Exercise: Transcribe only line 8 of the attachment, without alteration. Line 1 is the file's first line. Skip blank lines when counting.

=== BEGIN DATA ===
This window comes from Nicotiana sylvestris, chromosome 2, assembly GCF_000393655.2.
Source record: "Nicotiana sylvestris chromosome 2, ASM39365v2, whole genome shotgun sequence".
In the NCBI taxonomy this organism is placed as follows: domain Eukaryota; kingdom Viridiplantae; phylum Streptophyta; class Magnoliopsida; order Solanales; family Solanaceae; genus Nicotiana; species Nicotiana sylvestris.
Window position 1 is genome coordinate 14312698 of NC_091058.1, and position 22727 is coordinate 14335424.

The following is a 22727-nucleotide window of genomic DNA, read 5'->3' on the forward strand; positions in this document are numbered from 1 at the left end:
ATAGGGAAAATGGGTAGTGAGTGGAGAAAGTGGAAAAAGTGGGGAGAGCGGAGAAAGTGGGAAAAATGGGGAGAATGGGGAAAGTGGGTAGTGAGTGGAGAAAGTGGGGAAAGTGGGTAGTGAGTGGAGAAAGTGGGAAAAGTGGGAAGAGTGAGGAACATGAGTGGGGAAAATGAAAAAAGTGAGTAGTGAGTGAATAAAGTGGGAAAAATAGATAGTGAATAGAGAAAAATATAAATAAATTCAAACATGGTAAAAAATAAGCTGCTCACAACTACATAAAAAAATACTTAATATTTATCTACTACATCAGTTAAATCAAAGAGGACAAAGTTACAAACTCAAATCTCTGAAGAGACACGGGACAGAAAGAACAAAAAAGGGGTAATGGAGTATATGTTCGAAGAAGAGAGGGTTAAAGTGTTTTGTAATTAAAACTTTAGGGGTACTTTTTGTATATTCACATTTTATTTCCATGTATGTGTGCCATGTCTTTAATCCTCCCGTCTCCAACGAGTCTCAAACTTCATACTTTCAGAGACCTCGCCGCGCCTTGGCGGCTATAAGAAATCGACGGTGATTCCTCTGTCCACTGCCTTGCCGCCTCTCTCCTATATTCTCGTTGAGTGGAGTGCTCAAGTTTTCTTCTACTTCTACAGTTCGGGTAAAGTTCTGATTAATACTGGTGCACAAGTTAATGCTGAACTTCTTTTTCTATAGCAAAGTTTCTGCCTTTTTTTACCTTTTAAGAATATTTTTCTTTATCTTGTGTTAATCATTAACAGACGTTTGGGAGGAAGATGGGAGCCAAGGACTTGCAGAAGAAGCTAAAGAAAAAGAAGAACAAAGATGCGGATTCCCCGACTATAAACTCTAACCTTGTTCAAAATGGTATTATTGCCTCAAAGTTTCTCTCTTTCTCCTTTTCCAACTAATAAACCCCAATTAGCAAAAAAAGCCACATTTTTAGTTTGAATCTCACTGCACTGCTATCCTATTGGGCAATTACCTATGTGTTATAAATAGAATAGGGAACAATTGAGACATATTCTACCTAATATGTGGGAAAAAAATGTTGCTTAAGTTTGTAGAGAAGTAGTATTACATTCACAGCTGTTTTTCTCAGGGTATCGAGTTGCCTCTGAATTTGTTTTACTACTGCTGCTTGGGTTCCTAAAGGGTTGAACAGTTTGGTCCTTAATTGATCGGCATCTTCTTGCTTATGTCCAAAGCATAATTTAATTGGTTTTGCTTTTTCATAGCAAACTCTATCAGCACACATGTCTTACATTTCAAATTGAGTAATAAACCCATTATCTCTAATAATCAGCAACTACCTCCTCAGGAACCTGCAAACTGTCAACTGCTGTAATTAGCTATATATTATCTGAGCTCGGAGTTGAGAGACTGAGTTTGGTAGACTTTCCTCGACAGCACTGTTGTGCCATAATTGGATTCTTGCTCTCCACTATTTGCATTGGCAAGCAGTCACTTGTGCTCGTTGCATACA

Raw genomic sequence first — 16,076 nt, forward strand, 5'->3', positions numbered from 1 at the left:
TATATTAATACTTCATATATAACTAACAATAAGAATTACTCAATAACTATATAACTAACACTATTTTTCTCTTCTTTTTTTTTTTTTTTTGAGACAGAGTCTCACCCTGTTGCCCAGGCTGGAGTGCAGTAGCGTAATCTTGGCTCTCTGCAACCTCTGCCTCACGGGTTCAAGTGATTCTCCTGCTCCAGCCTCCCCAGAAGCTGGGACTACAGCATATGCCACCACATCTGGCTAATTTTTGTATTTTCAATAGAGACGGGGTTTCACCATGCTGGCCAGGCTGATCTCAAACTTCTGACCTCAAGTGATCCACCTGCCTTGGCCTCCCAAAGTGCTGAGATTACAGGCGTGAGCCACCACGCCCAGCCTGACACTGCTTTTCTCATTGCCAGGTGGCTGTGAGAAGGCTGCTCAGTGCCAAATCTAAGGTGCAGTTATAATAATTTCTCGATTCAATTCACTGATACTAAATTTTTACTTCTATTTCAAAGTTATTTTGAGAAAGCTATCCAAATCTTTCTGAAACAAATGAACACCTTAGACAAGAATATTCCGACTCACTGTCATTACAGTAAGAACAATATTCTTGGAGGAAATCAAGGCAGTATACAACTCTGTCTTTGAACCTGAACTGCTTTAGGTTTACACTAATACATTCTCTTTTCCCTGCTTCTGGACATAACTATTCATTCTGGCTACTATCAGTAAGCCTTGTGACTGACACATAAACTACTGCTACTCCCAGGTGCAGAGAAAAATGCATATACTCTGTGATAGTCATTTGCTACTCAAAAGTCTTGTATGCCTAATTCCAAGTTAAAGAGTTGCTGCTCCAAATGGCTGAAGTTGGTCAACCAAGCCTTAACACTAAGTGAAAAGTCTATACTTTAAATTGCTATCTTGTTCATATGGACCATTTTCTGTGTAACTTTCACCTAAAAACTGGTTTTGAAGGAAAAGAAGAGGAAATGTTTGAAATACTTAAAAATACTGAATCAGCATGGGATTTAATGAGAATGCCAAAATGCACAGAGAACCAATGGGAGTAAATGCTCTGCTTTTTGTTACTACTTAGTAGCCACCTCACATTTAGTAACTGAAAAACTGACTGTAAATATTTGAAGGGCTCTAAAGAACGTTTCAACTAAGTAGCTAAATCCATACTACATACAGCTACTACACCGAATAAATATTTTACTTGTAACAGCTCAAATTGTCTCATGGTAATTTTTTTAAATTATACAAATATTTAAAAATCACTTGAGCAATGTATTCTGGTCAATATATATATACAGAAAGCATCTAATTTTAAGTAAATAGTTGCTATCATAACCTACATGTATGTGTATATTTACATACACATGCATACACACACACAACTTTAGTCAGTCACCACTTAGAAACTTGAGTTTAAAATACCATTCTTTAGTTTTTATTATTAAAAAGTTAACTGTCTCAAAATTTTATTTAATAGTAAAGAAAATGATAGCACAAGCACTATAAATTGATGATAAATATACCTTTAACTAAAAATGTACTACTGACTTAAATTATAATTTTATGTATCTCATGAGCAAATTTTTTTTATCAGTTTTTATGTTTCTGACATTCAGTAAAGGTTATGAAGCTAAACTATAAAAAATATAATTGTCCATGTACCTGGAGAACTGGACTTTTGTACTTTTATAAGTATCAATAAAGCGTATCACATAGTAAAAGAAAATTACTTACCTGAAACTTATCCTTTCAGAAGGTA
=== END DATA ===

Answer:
TATATTAATACTTCATATATAACTAACAATAAGAATTACTCAATAACTATATAACTAACACTATTTTTCTCTTCTTTTTTTTTTTTTTTTGAGACAGAGTCTCACCCTGTTGCCCAGGCTGGAGTGCAGTAGCGTAATCTTGGCTCTCTGCAACCTCTGCCTCACGGGTTCAAGTGATTCTCCTGCTCCAGCCTCCCCAGAAGCTGGGACTACAGCATATGCCACCACATCTGGCTAATTTTTGTATTTTCAATAGAGACGGGGTTTCACCATGCTGGCCAGGCTGATCTCAAACTTCTGACCTCAAGTGATCCACCTGCCTTGGCCTCCCAAAGTGCTGAGATTACAGGCGTGAGCCACCACGCCCAGCCTGACACTGCTTTTCTCATTGCCAGGTGGCTGTGAGAAGGCTGCTCAGTGCCAAATCTAAGGTGCAGTTATAATAATTTCTCGATTCAATTCACTGATACTAAATTTTTACTTCTATTTCAAAGTTATTTTGAGAAAGCTATCCAAATCTTTCTGAAACAAATGAACACCTTAGACAAGAATATTCCGACTCACTGTCATTACAGTAAGAACAATATTCTTGGAGGAAATCAAGGCAGTATACAACTCTGTCTTTGAACCTGAACTGCTTTAGGTTTACACTAATACATTCTCTTTTCCCTGCTTCTGGACATAACTATTCATTCTGGCTACTATCAGTAAGCCTTGTGACTGACACATAAACTACTGCTACTCCCAGGTGCAGAGAAAAATGCATATACTCTGTGATAGTCATTTGCTACTCAAAAGTCTTGTATGCCTAATTCCAAGTTAAAGAGTTGCTGCTCCAAATGGCTGAAGTTGGTCAACCAAGCCTTAACACTAAGTGAAAAGTCTATACTTTAAATTGCTATCTTGTTCATATGGACCATTTTCTGTGTAACTTTCACCTAAAAACTGGTTTTGAAGGAAAAGAAGAGGAAATGTTTGAAATACTTAAAAATACTGAATCAGCATGGGATTTAATGAGAATGCCAAAATGCACAGAGAACCAATGGGAGTAAATGCTCTGCTTTTTGTTACTACTTAGTAGCCACCTCACATTTAGTAACTGAAAAACTGACTGTAAATATTTGAAGGGCTCTAAAGAACGTTTCAACTAAGTAGCTAAATCCATACTACATACAGCTACTACACCGAATAAATATTTTACTTGTAACAGCTCAAATTGTCTCATGGTAATTTTTTTAAATTATACAAATATTTAAAAATCACTTGAGCAATGTATTCTGGTCAATATATATATACAGAAAGCATCTAATTTTAAGTAAATAGTTGCTATCATAACCTACATGTATGTGTATATTTACATACACATGCATACACACACACAACTTTAGTCAGTCACCACTTAGAAACTTGAGTTTAAAATACCATTCTTTAGTTTTTATTATTAAAAAGTTAACTGTCTCAAAATTTTATTTAATAGTAAAGAAAATGATAGCACAAGCACTATAAATTGATGATAAATATACCTTTAACTAAAAATGTACTACTGACTTAAATTATAATTTTATGTATCTCATGAGCAAATTTTTTTTATCAGTTTTTATGTTTCTGACATTCAGTAAAGGTTATGAAGCTAAACTATAAAAAATATAATTGTCCATGTACCTGGAGAACTGGACTTTTGTACTTTTATAAGTATCAATAAAGCGTATCACATAGTAAAAGAAAATTACTTACCTGAAACTTATCCTTTCAGAAGGTA